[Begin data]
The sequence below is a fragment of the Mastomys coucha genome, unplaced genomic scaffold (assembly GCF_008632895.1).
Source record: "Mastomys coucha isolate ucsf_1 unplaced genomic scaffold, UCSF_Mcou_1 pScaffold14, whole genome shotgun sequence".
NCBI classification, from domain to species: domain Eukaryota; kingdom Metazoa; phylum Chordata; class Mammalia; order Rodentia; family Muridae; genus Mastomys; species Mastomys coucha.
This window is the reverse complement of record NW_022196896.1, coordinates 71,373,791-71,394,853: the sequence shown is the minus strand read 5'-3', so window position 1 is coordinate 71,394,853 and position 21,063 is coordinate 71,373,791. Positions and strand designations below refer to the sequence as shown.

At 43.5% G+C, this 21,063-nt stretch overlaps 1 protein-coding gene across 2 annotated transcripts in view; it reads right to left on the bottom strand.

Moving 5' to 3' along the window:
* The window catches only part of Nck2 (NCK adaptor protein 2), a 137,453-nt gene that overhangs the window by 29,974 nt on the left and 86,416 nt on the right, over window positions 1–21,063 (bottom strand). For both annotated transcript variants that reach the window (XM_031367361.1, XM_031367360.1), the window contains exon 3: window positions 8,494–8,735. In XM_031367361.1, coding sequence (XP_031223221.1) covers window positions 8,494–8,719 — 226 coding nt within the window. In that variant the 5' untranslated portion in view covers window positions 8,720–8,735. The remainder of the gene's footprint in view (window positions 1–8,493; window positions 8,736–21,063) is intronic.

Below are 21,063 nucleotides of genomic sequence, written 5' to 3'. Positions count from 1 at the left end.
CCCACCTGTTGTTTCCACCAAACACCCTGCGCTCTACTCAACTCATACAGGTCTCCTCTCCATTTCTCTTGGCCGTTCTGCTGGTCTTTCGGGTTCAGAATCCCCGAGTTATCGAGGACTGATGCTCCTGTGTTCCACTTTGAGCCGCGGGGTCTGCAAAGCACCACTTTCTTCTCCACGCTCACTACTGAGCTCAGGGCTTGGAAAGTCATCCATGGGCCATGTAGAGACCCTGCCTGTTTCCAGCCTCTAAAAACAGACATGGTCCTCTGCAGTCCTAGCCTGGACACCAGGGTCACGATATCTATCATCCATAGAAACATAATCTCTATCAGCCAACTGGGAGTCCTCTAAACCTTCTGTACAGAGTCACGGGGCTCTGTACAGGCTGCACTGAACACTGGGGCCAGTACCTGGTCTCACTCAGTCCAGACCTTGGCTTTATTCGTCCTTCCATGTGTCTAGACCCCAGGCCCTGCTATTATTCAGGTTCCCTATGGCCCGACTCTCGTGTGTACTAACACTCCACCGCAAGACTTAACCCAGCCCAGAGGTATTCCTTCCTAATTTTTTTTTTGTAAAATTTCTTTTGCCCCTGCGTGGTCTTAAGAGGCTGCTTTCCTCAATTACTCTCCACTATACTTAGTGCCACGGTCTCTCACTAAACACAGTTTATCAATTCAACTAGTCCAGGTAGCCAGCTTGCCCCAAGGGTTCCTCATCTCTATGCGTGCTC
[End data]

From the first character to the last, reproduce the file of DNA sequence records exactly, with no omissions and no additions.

The sequence below is a fragment of the Mastomys coucha genome, unplaced genomic scaffold (assembly GCF_008632895.1).
Source record: "Mastomys coucha isolate ucsf_1 unplaced genomic scaffold, UCSF_Mcou_1 pScaffold14, whole genome shotgun sequence".
NCBI classification, from domain to species: domain Eukaryota; kingdom Metazoa; phylum Chordata; class Mammalia; order Rodentia; family Muridae; genus Mastomys; species Mastomys coucha.
This window is the reverse complement of record NW_022196896.1, coordinates 71,373,791-71,394,853: the sequence shown is the minus strand read 5'-3', so window position 1 is coordinate 71,394,853 and position 21,063 is coordinate 71,373,791. Positions and strand designations below refer to the sequence as shown.

At 43.5% G+C, this 21,063-nt stretch overlaps 1 protein-coding gene across 2 annotated transcripts in view; it reads right to left on the bottom strand.

Moving 5' to 3' along the window:
* The window catches only part of Nck2 (NCK adaptor protein 2), a 137,453-nt gene that overhangs the window by 29,974 nt on the left and 86,416 nt on the right, over window positions 1–21,063 (bottom strand). For both annotated transcript variants that reach the window (XM_031367361.1, XM_031367360.1), the window contains exon 3: window positions 8,494–8,735. In XM_031367361.1, coding sequence (XP_031223221.1) covers window positions 8,494–8,719 — 226 coding nt within the window. In that variant the 5' untranslated portion in view covers window positions 8,720–8,735. The remainder of the gene's footprint in view (window positions 1–8,493; window positions 8,736–21,063) is intronic.

Below are 21,063 nucleotides of genomic sequence, written 5' to 3'. Positions count from 1 at the left end.
CCCACCTGTTGTTTCCACCAAACACCCTGCGCTCTACTCAACTCATACAGGTCTCCTCTCCATTTCTCTTGGCCGTTCTGCTGGTCTTTCGGGTTCAGAATCCCCGAGTTATCGAGGACTGATGCTCCTGTGTTCCACTTTGAGCCGCGGGGTCTGCAAAGCACCACTTTCTTCTCCACGCTCACTACTGAGCTCAGGGCTTGGAAAGTCATCCATGGGCCATGTAGAGACCCTGCCTGTTTCCAGCCTCTAAAAACAGACATGGTCCTCTGCAGTCCTAGCCTGGACACCAGGGTCACGATATCTATCATCCATAGAAACATAATCTCTATCAGCCAACTGGGAGTCCTCTAAACCTTCTGTACAGAGTCACGGGGCTCTGTACAGGCTGCACTGAACACTGGGGCCAGTACCTGGTCTCACTCAGTCCAGACCTTGGCTTTATTCGTCCTTCCATGTGTCTAGACCCCAGGCCCTGCTATTATTCAGGTTCCCTATGGCCCGACTCTCGTGTGTACTAACACTCCACCGCAAGACTTAACCCAGCCCAGAGGTATTCCTTCCTAATTTTTTTTTTGTAAAATTTCTTTTGCCCCTGCGTGGTCTTAAGAGGCTGCTTTCCTCAATTACTCTCCACTATACTTAGTGCCACGGTCTCTCACTAAACACAGTTTATCAATTCAACTAGTCCAGGTAGCCAGCTTGCCCCAAGGGTTCCTCATCTCTATGCGTGCTC